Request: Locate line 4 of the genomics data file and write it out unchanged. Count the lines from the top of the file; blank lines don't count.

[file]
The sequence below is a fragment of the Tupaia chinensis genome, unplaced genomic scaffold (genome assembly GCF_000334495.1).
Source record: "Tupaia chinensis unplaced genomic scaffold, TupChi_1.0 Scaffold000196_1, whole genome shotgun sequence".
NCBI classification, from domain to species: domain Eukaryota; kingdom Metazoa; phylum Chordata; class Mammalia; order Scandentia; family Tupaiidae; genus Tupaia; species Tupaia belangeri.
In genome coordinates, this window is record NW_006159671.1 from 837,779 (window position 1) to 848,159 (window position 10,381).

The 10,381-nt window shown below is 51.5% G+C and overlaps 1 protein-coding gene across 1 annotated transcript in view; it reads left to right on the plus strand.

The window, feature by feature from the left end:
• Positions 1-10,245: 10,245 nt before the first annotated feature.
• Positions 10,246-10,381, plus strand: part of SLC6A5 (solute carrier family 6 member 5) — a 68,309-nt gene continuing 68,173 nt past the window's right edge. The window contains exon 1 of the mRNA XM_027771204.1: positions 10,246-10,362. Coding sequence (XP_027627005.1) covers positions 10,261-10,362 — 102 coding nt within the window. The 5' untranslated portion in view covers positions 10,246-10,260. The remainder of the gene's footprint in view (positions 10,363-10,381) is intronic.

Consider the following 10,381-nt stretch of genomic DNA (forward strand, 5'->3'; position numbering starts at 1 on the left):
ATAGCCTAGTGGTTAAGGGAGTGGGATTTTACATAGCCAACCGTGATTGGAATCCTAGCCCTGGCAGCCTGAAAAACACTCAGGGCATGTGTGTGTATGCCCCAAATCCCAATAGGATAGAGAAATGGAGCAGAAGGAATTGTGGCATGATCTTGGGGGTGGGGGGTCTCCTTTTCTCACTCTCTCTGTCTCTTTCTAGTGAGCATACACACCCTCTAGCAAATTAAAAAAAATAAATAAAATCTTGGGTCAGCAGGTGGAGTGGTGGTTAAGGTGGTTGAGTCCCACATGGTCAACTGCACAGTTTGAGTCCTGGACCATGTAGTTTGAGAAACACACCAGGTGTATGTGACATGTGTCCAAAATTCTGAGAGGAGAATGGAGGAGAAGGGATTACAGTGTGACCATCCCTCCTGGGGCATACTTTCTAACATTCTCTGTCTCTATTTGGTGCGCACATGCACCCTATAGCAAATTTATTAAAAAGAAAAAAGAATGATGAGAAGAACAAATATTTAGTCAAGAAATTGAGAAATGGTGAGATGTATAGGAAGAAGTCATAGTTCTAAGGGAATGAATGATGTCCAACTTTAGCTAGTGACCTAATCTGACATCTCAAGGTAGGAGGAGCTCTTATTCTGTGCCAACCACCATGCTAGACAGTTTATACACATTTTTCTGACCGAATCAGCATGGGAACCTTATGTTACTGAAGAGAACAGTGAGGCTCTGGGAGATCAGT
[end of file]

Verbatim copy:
In genome coordinates, this window is record NW_006159671.1 from 837,779 (window position 1) to 848,159 (window position 10,381).